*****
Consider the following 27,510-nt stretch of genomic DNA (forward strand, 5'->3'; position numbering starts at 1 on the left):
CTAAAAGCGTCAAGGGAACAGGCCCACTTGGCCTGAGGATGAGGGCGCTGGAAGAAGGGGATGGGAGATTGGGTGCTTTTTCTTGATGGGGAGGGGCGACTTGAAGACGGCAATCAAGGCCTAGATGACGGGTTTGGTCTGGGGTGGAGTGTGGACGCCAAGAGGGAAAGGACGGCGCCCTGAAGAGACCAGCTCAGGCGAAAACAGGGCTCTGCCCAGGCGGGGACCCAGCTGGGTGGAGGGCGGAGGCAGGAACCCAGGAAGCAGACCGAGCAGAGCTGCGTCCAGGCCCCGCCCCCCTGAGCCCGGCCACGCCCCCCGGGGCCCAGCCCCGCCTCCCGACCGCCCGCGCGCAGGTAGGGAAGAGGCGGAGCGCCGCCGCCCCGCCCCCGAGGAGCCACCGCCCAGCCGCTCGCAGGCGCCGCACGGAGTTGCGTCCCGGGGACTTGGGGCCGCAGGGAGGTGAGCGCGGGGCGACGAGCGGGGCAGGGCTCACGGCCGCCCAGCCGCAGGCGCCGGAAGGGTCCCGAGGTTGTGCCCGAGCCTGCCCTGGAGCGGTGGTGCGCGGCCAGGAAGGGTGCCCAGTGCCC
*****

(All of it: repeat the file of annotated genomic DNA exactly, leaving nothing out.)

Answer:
Consider the following 27,510-nt stretch of genomic DNA (forward strand, 5'->3'; position numbering starts at 1 on the left):
CTAAAAGCGTCAAGGGAACAGGCCCACTTGGCCTGAGGATGAGGGCGCTGGAAGAAGGGGATGGGAGATTGGGTGCTTTTTCTTGATGGGGAGGGGCGACTTGAAGACGGCAATCAAGGCCTAGATGACGGGTTTGGTCTGGGGTGGAGTGTGGACGCCAAGAGGGAAAGGACGGCGCCCTGAAGAGACCAGCTCAGGCGAAAACAGGGCTCTGCCCAGGCGGGGACCCAGCTGGGTGGAGGGCGGAGGCAGGAACCCAGGAAGCAGACCGAGCAGAGCTGCGTCCAGGCCCCGCCCCCCTGAGCCCGGCCACGCCCCCCGGGGCCCAGCCCCGCCTCCCGACCGCCCGCGCGCAGGTAGGGAAGAGGCGGAGCGCCGCCGCCCCGCCCCCGAGGAGCCACCGCCCAGCCGCTCGCAGGCGCCGCACGGAGTTGCGTCCCGGGGACTTGGGGCCGCAGGGAGGTGAGCGCGGGGCGACGAGCGGGGCAGGGCTCACGGCCGCCCAGCCGCAGGCGCCGGAAGGGTCCCGAGGTTGTGCCCGAGCCTGCCCTGGAGCGGTGGTGCGCGGCCAGGAAGGGTGCCCAGTGCCC